Indian School In Singapore Sues Parent Because Others Commented On His Blog

from the safe-harbors dept

I'm very happy that the US has very broad safe harbors for liability in the form of Section 230, though I still don't think such a law should be necessary. It should be common sense that you don't blame a third party for actions of someone else. And yet, even with Section 230 safe harbors, third parties get sued all the time in the US. And, it's even worse in other countries where there are no such protections, and some judges will put liability on a third party, creating horrible chilling effects. Over in Singapore, there's a lawsuit that could be worth following when it comes to the proper application of liability on blog comments. Reader Veri alerts us to the news that a school based in Singapore (though it runs schools around the globe) the Global Indian Foundation (GIF), sued a parent who keeps a blog about the school, not for anything that parent wrote, but what some others wrote in the comments, claiming that the comments are defamatory.

The guy who's being sued, Ajith K Narayanan, points out that he didn't write the words in question, that the terms of service on his blog make it clear that commenters are responsible for their own language and, finally, that there wasn't any defamation anyway because the comments are true. The latter two arguments are interesting, but it's the first one that's the important one. If Singapore properly applies liability to those actually responsible, the case should just get tossed out on that first issue, and the other two issues shouldn't matter at all. If the school really wants to go after the commenters for defamation, it should be required to show that there's a strong likelihood that the material was defamatory, and then request a subpoena for the commenters' information (at which point the blogger can decide whether or not to fight it). But simply suing the blogger and claiming he's liable for the possible defamation takes third party liability way too far, and hopefully the court in Singapore recognizes this.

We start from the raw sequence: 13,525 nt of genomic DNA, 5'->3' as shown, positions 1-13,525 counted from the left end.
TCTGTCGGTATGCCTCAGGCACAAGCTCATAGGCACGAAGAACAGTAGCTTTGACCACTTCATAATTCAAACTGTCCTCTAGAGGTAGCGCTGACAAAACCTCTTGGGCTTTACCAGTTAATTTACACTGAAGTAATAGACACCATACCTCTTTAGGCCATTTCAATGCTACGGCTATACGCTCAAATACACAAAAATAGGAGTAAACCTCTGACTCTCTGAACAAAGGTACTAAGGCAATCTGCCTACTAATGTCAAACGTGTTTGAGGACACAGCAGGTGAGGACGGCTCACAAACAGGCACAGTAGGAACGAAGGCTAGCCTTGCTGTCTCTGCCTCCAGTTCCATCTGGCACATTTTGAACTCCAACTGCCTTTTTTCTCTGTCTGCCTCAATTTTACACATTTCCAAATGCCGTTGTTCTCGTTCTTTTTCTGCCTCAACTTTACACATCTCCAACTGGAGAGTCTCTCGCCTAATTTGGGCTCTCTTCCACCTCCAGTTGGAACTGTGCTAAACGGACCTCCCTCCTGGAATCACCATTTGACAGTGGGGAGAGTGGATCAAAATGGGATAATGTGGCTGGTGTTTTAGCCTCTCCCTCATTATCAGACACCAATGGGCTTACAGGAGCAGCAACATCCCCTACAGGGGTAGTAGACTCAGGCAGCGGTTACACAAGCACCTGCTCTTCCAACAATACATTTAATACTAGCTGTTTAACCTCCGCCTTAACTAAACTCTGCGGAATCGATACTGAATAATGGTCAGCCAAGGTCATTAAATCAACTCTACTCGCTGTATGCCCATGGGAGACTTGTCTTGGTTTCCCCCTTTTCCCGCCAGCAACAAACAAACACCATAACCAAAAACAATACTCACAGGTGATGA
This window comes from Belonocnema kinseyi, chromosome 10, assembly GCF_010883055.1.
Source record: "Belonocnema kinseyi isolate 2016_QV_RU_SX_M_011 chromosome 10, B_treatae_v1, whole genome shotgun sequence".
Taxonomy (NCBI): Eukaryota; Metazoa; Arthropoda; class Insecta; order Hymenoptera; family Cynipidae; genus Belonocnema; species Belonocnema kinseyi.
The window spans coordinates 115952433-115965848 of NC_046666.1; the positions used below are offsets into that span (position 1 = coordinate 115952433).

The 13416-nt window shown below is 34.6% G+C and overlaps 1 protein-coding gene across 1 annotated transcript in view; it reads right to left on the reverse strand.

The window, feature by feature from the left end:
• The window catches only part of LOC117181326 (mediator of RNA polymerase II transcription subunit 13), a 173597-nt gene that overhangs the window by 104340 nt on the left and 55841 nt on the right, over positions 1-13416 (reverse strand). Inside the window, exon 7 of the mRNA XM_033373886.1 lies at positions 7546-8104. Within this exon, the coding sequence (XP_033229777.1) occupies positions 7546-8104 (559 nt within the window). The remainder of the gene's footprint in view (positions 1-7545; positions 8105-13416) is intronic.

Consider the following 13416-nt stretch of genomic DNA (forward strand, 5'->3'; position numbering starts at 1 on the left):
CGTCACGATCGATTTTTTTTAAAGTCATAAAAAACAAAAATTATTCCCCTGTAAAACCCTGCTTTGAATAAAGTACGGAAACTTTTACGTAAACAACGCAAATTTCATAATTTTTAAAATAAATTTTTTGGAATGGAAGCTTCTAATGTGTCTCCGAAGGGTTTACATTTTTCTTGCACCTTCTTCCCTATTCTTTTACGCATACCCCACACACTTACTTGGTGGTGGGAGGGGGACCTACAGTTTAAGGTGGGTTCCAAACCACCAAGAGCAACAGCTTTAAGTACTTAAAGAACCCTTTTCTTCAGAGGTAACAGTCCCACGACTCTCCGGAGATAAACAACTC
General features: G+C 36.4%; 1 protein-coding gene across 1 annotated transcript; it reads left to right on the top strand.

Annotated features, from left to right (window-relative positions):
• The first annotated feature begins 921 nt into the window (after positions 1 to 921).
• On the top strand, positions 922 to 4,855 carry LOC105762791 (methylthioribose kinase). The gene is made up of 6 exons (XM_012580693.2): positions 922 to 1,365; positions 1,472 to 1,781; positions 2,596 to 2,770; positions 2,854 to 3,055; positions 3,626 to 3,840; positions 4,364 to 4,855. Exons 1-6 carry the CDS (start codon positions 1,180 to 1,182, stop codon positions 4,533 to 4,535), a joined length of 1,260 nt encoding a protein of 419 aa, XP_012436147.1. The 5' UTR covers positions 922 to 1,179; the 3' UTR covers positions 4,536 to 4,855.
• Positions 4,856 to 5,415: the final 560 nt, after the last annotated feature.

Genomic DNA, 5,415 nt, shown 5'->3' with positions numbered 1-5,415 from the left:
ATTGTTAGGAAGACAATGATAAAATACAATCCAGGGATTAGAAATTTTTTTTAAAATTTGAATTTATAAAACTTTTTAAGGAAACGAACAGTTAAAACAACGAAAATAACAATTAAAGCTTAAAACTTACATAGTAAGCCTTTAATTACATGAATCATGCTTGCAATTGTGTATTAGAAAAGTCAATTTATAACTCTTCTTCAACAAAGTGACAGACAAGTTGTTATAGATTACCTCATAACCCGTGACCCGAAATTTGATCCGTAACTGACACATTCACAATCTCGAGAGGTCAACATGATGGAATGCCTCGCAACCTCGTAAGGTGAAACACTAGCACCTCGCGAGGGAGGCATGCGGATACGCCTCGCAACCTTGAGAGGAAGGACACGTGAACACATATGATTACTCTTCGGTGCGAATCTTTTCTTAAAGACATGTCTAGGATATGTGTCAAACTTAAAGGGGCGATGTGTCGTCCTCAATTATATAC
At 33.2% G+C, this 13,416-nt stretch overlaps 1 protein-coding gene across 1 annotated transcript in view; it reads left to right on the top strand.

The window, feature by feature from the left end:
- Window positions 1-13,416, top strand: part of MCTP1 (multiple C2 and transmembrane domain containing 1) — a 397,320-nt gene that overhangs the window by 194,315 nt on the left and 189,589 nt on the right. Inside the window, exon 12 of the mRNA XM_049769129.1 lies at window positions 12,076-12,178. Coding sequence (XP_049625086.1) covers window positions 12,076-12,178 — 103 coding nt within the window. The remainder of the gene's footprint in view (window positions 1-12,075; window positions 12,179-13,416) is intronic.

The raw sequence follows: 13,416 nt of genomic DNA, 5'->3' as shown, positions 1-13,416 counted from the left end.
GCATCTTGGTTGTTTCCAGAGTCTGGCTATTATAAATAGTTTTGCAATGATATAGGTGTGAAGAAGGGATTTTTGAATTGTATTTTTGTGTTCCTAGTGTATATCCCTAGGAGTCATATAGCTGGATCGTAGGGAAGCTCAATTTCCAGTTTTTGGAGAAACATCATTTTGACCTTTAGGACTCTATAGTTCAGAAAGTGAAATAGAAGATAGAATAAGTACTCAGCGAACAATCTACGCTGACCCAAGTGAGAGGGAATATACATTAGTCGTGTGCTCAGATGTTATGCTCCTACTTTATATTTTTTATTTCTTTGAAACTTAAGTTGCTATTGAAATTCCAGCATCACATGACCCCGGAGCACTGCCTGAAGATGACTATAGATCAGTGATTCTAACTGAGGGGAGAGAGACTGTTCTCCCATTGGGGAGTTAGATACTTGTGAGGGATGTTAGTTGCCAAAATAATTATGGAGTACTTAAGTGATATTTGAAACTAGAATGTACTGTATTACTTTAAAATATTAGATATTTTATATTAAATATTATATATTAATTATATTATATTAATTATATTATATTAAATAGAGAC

It should be noted that there are some other oddities involved in this lawsuit as well, many of which are summarized at this Techgoss post. It appears that the school initially filed criminal charges, but those were quoshed by a judge earlier this year. Then there's the really bizarre back and forth from April, that began with a report in an Indian newspaper that police had arrested a former GIF employee, claiming that he had started the blog and that it was a "fake" blog to discredit GIF. That report claimed that Narayanan had revealed this ex-employee to be his co-blogger in an affidavit. Yet, in a post on the site, denies pretty much all of that. This seems like a bit of a sideshow, but it does make the whole case a bit more confusing...

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  1. identicon
    koolaid on GIF, 10 Aug 2010 @ 11:03am

    GIF in San Jose first

    Global Indian Foundation / GIF is described as a Singapore organization but it really is Indian (as the name says) with global reach. According to their press release http://www.earthtimes.org/articles/press/global-school-of-silicon-valley-opening-in-september-2010,1 109418.html , GIF will open its first school in USA in San Jose, to be christened Global School of Silicon Valley. The 'oddities' are in a way part of the complexities that one sees when doing business with Indian entities.

    India has its own charms too. Evidently GIF had some success in shutting off comments not only on the Singapore school blog but also the Malaysia school blogs http://giismalaysia.blogspot.com/ .

    But it is their India school which still maintains an active blog that speaks out in strong words against GIF's management of the school, http://rskparentsforum.blogspot.com/ .

    It seems the India blog could not be shut down and only the Singapore and Malaysia blogs could be threatened. The India blog also reports the fruition of a long struggle by parents against GIF's management when it claims that the "days of GIF are numbered".

    Perhaps so in India. In USA, the organization is clearly new and growing. Whether Section 230 and anti-SLAPP laws create an unfavorable environment for them, is a matter for debate.

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